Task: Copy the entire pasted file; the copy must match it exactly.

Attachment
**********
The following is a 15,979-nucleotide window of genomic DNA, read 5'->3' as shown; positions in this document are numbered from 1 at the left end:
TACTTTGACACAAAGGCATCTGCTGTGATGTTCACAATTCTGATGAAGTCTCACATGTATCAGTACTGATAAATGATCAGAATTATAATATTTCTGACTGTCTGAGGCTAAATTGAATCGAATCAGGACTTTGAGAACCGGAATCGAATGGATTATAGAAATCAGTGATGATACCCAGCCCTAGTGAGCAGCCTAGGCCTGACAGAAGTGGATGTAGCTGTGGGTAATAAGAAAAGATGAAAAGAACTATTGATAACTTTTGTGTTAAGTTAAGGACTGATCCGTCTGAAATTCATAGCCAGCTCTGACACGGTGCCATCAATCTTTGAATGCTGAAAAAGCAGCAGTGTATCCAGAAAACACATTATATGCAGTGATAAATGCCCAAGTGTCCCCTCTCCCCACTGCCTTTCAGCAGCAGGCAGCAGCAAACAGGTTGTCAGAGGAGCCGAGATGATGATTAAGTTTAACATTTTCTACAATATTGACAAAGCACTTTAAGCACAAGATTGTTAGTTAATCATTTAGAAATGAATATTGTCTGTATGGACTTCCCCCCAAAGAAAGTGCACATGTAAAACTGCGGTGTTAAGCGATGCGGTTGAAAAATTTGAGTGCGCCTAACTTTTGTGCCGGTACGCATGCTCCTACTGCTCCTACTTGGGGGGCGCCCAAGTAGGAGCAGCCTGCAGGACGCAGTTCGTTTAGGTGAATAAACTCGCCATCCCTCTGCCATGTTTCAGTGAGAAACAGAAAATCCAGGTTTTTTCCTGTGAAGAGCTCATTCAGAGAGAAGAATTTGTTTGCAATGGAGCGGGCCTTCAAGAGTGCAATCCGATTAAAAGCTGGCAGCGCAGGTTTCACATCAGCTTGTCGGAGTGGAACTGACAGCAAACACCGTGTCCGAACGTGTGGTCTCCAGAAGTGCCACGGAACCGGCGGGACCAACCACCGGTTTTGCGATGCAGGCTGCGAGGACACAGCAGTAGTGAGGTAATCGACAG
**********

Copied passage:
The following is a 15,979-nucleotide window of genomic DNA, read 5'->3' as shown; positions in this document are numbered from 1 at the left end:
TACTTTGACACAAAGGCATCTGCTGTGATGTTCACAATTCTGATGAAGTCTCACATGTATCAGTACTGATAAATGATCAGAATTATAATATTTCTGACTGTCTGAGGCTAAATTGAATCGAATCAGGACTTTGAGAACCGGAATCGAATGGATTATAGAAATCAGTGATGATACCCAGCCCTAGTGAGCAGCCTAGGCCTGACAGAAGTGGATGTAGCTGTGGGTAATAAGAAAAGATGAAAAGAACTATTGATAACTTTTGTGTTAAGTTAAGGACTGATCCGTCTGAAATTCATAGCCAGCTCTGACACGGTGCCATCAATCTTTGAATGCTGAAAAAGCAGCAGTGTATCCAGAAAACACATTATATGCAGTGATAAATGCCCAAGTGTCCCCTCTCCCCACTGCCTTTCAGCAGCAGGCAGCAGCAAACAGGTTGTCAGAGGAGCCGAGATGATGATTAAGTTTAACATTTTCTACAATATTGACAAAGCACTTTAAGCACAAGATTGTTAGTTAATCATTTAGAAATGAATATTGTCTGTATGGACTTCCCCCCAAAGAAAGTGCACATGTAAAACTGCGGTGTTAAGCGATGCGGTTGAAAAATTTGAGTGCGCCTAACTTTTGTGCCGGTACGCATGCTCCTACTGCTCCTACTTGGGGGGCGCCCAAGTAGGAGCAGCCTGCAGGACGCAGTTCGTTTAGGTGAATAAACTCGCCATCCCTCTGCCATGTTTCAGTGAGAAACAGAAAATCCAGGTTTTTTCCTGTGAAGAGCTCATTCAGAGAGAAGAATTTGTTTGCAATGGAGCGGGCCTTCAAGAGTGCAATCCGATTAAAAGCTGGCAGCGCAGGTTTCACATCAGCTTGTCGGAGTGGAACTGACAGCAAACACCGTGTCCGAACGTGTGGTCTCCAGAAGTGCCACGGAACCGGCGGGACCAACCACCGGTTTTGCGATGCAGGCTGCGAGGACACAGCAGTAGTGAGGTAATCGACAG